“It took five universities and four states to get me through school,” David said, laughing, in an earlier interview.
He got a college degree in 1979 from the University of Arkansas at Little Rock.
The couple had four children in eight years, and Nancy was a stay-at-home mom, while David advanced his career with jobs in Denver, Chicago, then Little Rock.
“I never questioned the moves; it was David’s career,” Nancy said.
Both parents believe the moves were good for their children, Lance, Scott, Traci and Jeff. They said going to new places allowed the children to have a greater perspective on life and to make friends easily.
The family came to Arkansas from Chicago, and both remember the children remarking on the size of Little Rock compared to Chicago. But the Mattinglys settled in Benton because of its schools.
“We had a friend who lived in the area, and we liked the school system,” David said. “We are still proud of the school system.”
Then one day, their lives changed forever.
“Jeff went over to a friend’s house, and the friend wanted to show him his deer rifle,” David said. “He didn’t know it was loaded, and Jeff was shot in the chest and killed. He was 12. Life has never been the same.”
David said losing Jeff was worse for Nancy than it was for him.
“Jeff was very close to his mom. I could focus on my career and taking care of everyone else, but for two years, I was not sure what was going to happen to her.”
“It was traumatic and devastating,” Nancy said. “It is like living a life sentence for all of us. He was my baby.
“I was so proud of David. He was there to protect us, so he blamed himself. His hair turned white overnight. It was terrible for the whole family.”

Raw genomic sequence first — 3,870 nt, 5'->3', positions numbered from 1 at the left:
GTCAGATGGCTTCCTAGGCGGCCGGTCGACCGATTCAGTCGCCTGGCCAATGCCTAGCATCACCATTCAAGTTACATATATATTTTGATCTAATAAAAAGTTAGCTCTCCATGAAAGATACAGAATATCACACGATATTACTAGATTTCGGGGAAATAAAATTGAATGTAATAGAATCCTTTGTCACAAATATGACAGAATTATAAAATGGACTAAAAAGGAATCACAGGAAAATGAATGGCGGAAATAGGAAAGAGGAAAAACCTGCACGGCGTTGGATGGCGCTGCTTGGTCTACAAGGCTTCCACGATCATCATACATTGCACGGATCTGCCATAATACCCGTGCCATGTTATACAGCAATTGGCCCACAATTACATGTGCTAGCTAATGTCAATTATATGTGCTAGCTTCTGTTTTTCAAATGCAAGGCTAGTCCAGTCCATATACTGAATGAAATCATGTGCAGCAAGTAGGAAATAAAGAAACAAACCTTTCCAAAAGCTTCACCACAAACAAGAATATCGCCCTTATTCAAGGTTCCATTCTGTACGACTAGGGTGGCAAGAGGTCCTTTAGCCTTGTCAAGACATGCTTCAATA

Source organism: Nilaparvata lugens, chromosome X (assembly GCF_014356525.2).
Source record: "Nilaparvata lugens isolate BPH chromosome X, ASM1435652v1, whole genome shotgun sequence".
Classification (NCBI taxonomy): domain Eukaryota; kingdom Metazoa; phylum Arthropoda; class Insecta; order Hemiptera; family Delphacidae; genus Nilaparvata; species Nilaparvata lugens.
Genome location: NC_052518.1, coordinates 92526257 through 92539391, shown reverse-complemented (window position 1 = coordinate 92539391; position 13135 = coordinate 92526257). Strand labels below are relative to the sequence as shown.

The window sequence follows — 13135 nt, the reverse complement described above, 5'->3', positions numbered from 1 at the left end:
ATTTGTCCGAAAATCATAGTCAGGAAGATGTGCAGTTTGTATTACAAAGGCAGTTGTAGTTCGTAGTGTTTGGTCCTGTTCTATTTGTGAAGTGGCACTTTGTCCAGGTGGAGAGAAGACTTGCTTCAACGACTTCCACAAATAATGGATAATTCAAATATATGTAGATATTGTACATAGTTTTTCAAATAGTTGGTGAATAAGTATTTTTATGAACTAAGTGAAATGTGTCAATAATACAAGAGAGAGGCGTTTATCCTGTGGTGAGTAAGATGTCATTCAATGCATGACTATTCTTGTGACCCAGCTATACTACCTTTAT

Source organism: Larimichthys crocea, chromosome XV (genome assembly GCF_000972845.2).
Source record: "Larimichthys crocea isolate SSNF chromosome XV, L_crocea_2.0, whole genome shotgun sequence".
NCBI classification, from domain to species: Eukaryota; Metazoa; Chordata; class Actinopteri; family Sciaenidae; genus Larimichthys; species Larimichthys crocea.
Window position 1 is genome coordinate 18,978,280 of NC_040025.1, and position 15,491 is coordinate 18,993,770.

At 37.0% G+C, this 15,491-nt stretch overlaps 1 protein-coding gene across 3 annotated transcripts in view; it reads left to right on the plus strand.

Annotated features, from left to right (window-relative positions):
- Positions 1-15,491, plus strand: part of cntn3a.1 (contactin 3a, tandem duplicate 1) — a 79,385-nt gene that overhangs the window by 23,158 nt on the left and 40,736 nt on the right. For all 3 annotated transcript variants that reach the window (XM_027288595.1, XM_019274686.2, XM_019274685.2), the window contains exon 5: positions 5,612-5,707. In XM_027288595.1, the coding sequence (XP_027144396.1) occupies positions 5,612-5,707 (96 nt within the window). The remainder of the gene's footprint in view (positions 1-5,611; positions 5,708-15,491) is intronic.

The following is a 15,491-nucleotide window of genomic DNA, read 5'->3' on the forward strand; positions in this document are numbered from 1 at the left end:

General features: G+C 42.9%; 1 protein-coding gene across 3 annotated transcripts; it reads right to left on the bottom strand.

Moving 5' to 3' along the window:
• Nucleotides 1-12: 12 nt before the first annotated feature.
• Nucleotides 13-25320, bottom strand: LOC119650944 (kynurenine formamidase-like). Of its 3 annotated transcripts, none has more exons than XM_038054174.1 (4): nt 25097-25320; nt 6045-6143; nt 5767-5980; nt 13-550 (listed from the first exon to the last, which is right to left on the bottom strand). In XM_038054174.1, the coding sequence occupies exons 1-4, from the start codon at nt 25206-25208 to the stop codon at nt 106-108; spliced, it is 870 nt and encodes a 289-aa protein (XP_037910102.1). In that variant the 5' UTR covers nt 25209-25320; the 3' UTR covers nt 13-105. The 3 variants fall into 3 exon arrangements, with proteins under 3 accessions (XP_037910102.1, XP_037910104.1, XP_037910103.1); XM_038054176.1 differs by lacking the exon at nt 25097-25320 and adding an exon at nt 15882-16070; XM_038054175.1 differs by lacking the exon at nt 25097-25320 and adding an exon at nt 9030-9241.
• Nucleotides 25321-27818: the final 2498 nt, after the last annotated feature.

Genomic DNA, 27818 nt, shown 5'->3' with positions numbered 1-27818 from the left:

Nancy said David wanted to create a scholarship in honor of their son.
“With the help of many others, we formed the scholarship and then a foundation for Jeff,” Nancy said. “The first scholarship was given to a Benton High School student in 1980, and by now, we have given out some 30 of them. Last year, there were two $2,000 scholarships for academic achievement and leadership.”
Like David, Nancy found something on which she could focus her attention. She went to college.
“She needed to get back into that A-student mode again,” David said of his wife.
She completed her degree and taught English in the Bryant School District for 20 years. Nancy called her career rewarding.
David got involved in government when he was elected a Saline County justice of the peace in 1987, and he served three terms. He became a business consultant and retired again.
Finally, David said, he and Nancy both retired and had time for each other at home, but soon the page turned to a new surprise chapter in their story.
Her was asked to run for mayor of Benton.
“I was not in favor of it, and I thought he had decided not to run,” Nancy said. “But people kept asking him. I finally said, ‘If you lose, you are strong enough to take it, so run.’”
David was elected in a runoff and has focused on economic development and education within the city.
“I am extremely proud of what he has done,” Nancy said. “He is a consensus builder, always listening to other’s ideas and letting them get involved.”
Asked about her approach to their marriage, Nancy said it is to stand by her man.
“It is always working together. Sometimes it’s 50/50, and sometimes it is 75/25, but once a decision was made, we always backed up the other one.”
David also mentioned their agreement to always support each other. However, he added that giving flowers also helped heal many mistakes a man could make in a marriage.
During the interview with Nancy, David waited in the house — with flowers as an early Valentine’s Day gift.
Staff writer Wayne Bryan can be reached at (501) 244-4460 or firstname.lastname@example.org.
Tri-Lakes Edition Writer Wayne Bryan can be reached at 501-244-4460 or email@example.com.